The Yale men’s squash team concluded its 2016–17 season with a frustrating eighth-place finish at Nationals.

The defending national champion Bulldogs (8–8, 5–2 Ivy) competed for the Potter Cup, the College Squash Association’s “A” division title, this past weekend. Yale entered the tournament, which was hosted at Harvard this year, seeded seventh out of eight teams. However, a trio of losses yielded the Elis an eighth-place finish.

“I think overall this season has been a tough one,” No. 8 Pierson Broadwater ’18 said. “For obvious reasons, most assessments of our performance this year will be in the context of last year’s, which is tough to live up to. I think that despite a somewhat slow start, the team really was able to grow and improve materially throughout the season. That’s really tough to do, especially with the kind of road schedule that we had.”

The seventh-seeded Bulldogs first faced off against Ivy champion No. 2 Harvard (13–2, 7–0). Five days prior, the Bulldogs nearly upset the Crimson in a 5–4 loss, but this time around the return of a top-five player propelled Harvard to an 8–1 rout. Yale then turned its attention to No. 6 Drexel (14–6), but fell to the Dragons 5–4 for the second time this season. In the final match of the tournament, Yale fell to No. 8 Penn (8–6, 4–3) 7–2, the same margin by which the Bulldogs topped the Quakers earlier in February.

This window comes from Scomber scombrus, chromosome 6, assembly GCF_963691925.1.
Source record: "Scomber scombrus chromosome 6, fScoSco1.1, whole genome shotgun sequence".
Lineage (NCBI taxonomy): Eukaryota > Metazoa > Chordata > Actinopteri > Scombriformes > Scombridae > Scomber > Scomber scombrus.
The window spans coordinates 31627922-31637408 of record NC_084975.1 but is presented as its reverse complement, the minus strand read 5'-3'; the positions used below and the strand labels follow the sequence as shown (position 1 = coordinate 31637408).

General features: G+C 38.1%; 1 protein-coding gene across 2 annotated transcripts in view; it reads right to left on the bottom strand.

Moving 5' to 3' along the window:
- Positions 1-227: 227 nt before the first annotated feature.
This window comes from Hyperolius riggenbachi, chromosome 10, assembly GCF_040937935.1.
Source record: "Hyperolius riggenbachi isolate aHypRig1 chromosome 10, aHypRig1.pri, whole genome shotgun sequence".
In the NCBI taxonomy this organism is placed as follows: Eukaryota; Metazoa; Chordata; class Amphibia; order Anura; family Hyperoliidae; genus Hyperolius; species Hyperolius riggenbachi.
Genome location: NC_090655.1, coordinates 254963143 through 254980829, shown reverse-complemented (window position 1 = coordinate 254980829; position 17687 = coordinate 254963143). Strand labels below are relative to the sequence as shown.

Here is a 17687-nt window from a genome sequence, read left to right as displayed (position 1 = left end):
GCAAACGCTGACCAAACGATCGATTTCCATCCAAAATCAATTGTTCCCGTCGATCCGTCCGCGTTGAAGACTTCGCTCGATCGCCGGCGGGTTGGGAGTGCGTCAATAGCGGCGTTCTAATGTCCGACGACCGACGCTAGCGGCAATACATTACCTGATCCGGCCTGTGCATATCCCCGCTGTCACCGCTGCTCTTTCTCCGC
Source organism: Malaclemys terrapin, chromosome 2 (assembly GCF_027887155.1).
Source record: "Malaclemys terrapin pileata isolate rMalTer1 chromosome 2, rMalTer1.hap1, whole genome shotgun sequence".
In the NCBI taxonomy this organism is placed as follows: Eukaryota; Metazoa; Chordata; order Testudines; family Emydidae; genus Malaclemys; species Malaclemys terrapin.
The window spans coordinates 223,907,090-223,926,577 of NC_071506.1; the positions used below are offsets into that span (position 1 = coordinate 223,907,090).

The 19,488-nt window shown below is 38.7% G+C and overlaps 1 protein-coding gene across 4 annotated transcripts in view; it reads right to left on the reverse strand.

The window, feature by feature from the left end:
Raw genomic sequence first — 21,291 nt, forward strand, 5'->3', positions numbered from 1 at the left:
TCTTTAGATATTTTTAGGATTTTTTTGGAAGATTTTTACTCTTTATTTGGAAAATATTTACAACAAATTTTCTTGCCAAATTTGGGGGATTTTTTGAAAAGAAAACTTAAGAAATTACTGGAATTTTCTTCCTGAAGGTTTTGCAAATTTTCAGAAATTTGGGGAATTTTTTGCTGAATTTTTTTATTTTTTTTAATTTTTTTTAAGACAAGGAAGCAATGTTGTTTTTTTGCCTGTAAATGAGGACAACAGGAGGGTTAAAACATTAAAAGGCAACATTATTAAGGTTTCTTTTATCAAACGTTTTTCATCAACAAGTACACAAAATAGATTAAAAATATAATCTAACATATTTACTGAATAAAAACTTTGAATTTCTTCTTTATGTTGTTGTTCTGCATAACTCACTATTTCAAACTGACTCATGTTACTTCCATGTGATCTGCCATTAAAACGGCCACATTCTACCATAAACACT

The eighth-place finish at Nationals was the program’s worst since at least 2010, the oldest year for which records are available, and came just one season after winning the national championship. The Bulldogs entered the season ranked second in the nation and will likely drop to eight when the newest rankings are published.

After beating Yale, Harvard narrowly edged out No. 3 Columbia (12–3, 6–1) 5–4 in the second round. The tournament’s final saw the top two teams in the nation clash, with No. 1 Trinity (19–1) claiming a 5–4 tally over Harvard en route to the program’s 16th national title in the past 19 seasons. The Bantams won the Potter Cup each season from 1999–2011 and then again in 2013 and 2015, and finished second in 1997, 1998, 2012 and 2014. Despite this unbelievable history, Yale head coach Dave Talbott said he considers Trinity’s roster this season to be the strongest he has ever seen in his over two decades of coaching.